CINCINNATI - To become known as a writer, you don’t have to wait for a publisher to decide the worth of your work. Today, it's possible to take your literary destiny in your own hands, as two young writers have found with self-publishing in the digital age.
Where: Price Hill. English major at Cincinnati State.
Latest & Greatest: “Over the Hills: A Poetry Collection”
Like many 19-year-olds, Ben Klayer isn’t quite sure how his career will unfold. An avid reader and writer, he is studying to be an English teacher. He can also envision writing for magazines and publishing novels. In the meantime, he isn’t keeping his thoughts to himself. He posts poems on Facebook to give people something different to think about.
Last fall, his debut book, “Over the Hills: A Poetry Collection,” was published by Strebekers Books, a family-owned, start-up publishing firm in San Antonio, Tx. that specializes in adult and children’s literature. “Over the Hills” is available on Amazon either as a paperback or e-book.
The Stebekers press release calls Ben Klayer “a voice for the next generation” and describes the collection as “a story about a young man trying to find his way in life.”
“Ben really connects with young adults,” said the book’s editor Jennifer Rodriguez, a schoolteacher with experience as an education editor with CTB/McGraw-Hill. While reading Klayer’s poems to eighth-grade students, Rodriguez watched their faces light up as they realized the poems were about subjects they could relate to, such as the vibration of smartphones.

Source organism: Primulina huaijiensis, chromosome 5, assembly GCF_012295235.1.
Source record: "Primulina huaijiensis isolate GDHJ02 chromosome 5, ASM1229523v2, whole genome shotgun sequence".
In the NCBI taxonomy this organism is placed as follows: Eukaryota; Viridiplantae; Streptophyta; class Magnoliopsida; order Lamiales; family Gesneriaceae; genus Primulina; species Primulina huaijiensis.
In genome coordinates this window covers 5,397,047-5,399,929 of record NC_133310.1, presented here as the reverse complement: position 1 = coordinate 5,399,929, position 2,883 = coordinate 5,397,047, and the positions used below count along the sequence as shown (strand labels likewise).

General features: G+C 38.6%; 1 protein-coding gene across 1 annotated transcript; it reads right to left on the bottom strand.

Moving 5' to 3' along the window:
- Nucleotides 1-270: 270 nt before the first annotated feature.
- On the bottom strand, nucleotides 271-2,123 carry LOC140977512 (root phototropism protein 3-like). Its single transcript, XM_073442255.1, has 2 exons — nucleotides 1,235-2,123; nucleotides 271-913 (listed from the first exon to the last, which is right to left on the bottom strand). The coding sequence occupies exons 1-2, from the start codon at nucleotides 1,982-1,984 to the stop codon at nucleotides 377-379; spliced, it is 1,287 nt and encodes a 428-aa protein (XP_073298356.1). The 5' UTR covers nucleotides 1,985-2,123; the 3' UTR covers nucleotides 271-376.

Klayer started writing poetry as a junior at Elder High School. He had written some short stories, but hadn’t tried poetry until inspiration stuck during chemistry class.
“Chemistry was so boring to me, I couldn’t pay attention,” Klayer said. When his thoughts turned to the girl he had a crush on, “The words just came out as a poem. Writing a poem was a new experience for me. I loved it, and just kept writing.”
By the time he graduated last May, Klayer had written enough poems to create a manuscript, which he submitted to publishers. When his work was repeatedly rejected, he didn’t get discouraged because he understood all writers get rejected. Klayer said, “I knew if I set my mind to it, I could find a publisher.”
Strebekers Books provided editorial guidance and handled the cover design, formatting, distribution, and publicity. A writer can pay the company to develop his or her website and social media presence.
“We really focus on working directly with the author to make sure his or her creative vision is authentic and honored,” Rodriguez said.